C3 Student Organizes Black Lives Matter Protest
Reflections on Lessons Learned from Heaven-Lee Hudson
by Pam Matusz, C3 Teacher
I am proud of our graduating eighth-grader, Heaven-Lee Hudson, for organizing a BLM march in her community of Penns Grove. Heaven-Lee has been raised participating in and observing the peaceful protests organized by her father. So, when she felt the need to represent herself and her peers, it came naturally for her to organize her Youth March against police brutality.
Heaven-Lee invited me to her march. The theme of ‘action over hashtags’ was prevalent in our classroom this year. During our weekly current-events Socratic seminars, students would discuss a wide array of topics that they chose to bring to class. Therefore, I had known that Heaven-Lee had followed many protests and that her father was an organizer.
However, from the moment that she had given me the flyer that she and her cousin created for the Youth March until my drive home from the march itself, I was inspired and impressed.
After marching with Heaven-Lee I asked her more specific questions for me to exemplify for future students. Heaven-Lee felt the call to organize a youth march because she was “seeing videos of police brutality and wanted to do something about it.” It’s the call to the action part, the actual organization that impressed me so much. At just 14 years old, Heaven-Lee wanted to do more than post on social media, she wanted to lead. She said that she called her dad and told him that she wanted to organize a peaceful protest, knowing that he could give her guidance.
One of the most impressive things about Heaven-Lee’s march was the presence and cooperation of the local police and government officials. The town’s police chief had his department secure the walking route and several local officers marched in solidarity. Additionally, the Mayor of Penns Grove attended and spoke at the rally before the march. This level of organizing was beyond what I had imagined from someone her age, but Heaven-Lee once again explained that her dad reached out to the local police once she decided she wanted to lead this protest.
Heaven-Lee and her cousin, who is the same age, spoke on the steps of Penns Grove Middle School and explained why they had chosen to organize the march. The parking lot was full, overflowing into the grass and the street were supporters of all colors and stations in life. The diversity was promising and the crowd was polite, inspired, and peaceful.
Heaven-Lee took the mic and began to speak in front of the crowd of about 150 marchers.
“We feel as though as young black people growing up in this type of society, we shouldn’t be scared to live our lives, to jog in our own neighborhoods, to walk with Skittles and an Arizona Tea, or even to sleep peacefully. No, our skin is not a weapon, our skin is not a threat. We are all the same and we all should be treated the same. Our black kids don’t stand a chance…if we don’t fight back now. We are outraged about how black and brown people are being treated. We are fired up and we are not going to take it anymore.”
As I looked around at the signs that kids were carrying, I was humbled. Heaven-Lee’s younger brother carried a sign that read, “Since when did me being handsome become a threat?” Others were hand-drawn pictures, not of their pets or rainbows, but stick figures of a member of the community that was lost years ago. Colored and proportioned only as an innocent child could.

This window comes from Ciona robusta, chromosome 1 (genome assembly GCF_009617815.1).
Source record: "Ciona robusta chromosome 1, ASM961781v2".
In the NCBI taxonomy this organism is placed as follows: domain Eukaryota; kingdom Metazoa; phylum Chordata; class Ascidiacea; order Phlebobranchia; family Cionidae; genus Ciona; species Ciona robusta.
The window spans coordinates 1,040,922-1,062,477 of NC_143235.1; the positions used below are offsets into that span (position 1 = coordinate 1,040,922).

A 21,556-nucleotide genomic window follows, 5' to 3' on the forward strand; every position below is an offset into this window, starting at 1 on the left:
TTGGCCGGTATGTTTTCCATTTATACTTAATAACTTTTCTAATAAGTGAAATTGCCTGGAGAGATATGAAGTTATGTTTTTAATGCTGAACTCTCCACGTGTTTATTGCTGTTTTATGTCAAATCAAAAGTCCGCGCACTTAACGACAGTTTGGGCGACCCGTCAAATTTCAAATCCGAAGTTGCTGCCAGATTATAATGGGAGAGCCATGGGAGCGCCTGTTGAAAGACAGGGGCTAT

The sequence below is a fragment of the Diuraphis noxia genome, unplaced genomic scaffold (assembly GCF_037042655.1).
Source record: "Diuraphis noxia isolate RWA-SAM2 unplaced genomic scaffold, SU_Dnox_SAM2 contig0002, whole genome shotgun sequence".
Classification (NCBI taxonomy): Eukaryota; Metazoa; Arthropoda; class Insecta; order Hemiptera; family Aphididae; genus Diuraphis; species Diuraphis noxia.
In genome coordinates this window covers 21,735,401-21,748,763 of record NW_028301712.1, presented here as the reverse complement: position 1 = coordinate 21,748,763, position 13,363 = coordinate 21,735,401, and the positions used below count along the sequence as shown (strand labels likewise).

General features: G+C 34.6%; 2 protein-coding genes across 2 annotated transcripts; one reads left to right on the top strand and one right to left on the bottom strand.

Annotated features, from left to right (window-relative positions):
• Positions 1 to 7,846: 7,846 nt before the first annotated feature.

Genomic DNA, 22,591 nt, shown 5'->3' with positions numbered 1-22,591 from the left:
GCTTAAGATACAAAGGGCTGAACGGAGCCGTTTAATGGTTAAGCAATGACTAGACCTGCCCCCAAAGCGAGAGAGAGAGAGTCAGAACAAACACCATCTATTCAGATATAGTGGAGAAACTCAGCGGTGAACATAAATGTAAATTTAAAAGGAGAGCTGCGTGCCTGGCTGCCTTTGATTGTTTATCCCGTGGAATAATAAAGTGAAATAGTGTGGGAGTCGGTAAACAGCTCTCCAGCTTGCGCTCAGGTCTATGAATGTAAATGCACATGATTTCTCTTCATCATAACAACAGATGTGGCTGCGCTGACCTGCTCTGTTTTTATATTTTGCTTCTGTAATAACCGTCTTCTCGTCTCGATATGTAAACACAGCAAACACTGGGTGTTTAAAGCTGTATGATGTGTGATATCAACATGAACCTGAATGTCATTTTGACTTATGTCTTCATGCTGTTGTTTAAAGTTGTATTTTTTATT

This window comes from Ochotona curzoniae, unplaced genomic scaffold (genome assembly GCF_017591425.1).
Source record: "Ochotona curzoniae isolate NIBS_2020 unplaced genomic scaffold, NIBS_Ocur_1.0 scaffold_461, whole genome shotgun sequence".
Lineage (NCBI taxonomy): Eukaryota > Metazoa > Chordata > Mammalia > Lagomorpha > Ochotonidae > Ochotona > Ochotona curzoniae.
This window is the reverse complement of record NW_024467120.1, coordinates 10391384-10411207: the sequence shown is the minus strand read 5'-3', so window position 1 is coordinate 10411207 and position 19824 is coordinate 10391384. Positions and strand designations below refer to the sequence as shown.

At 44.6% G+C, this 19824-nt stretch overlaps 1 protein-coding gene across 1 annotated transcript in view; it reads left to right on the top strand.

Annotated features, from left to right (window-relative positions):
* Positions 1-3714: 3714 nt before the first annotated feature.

I felt the need as an educator to speak to the crowd about our youth. Heaven-Lee introduced me and I simply explained just how proud I was of her, as well as her generation. That our job as educators is to teach and encourage our children that their voice matters and that they are capable of affecting change in the world. I wondered if at her age, or even the young elementary school-age of her siblings if I would have been so motivated or even socially aware enough to carry those signs. To me, it was an honor to walk with this community and Heaven-Lee. To listen and to witness the realities outside of my personal realm.
When the protest was over, about two hours later, I found myself almost moved to tears with a sense of love, peace and hope. Every stranger I spoke to along the way was welcoming, each police officer along the route was polite and supportive. People came out of cars, gas stations, and stores to watch what seemed like a parade of solidarity chanting for peace. Kids and their mothers watched and then began walking with us, older residents sat on steps and nodded their heads. Children peered out their front windows and families waived from front porches. Over and over people commented on how diverse the show of support had been. As a marcher, I felt like I was part of something beautiful.
Heaven-Lee may only be entering high school, but the beauty and inspiration inside of her heart created something I will never forget, and I am certain that those I met that day felt the same. Imagine; if each child or teen understood the power they held to make the world a better place. Do we allow them these opportunities? As educators, do we ask them what they think or remind them of their power often enough? Not only did Heaven-Lee bring her community together, she unknowingly made some of us in that crowd better people.
When asked what she wanted to teach other kids, Heaven-Lee responded, “If you want to do something, don’t be scared to do it, and don’t be scared to ask for help.” Though she directed this answer towards other kids her age, I like to imagine that our world could learn to be so brave and humbled as well.
Thank you, Heaven-Lee, for teaching me so much.
— Ms. Pam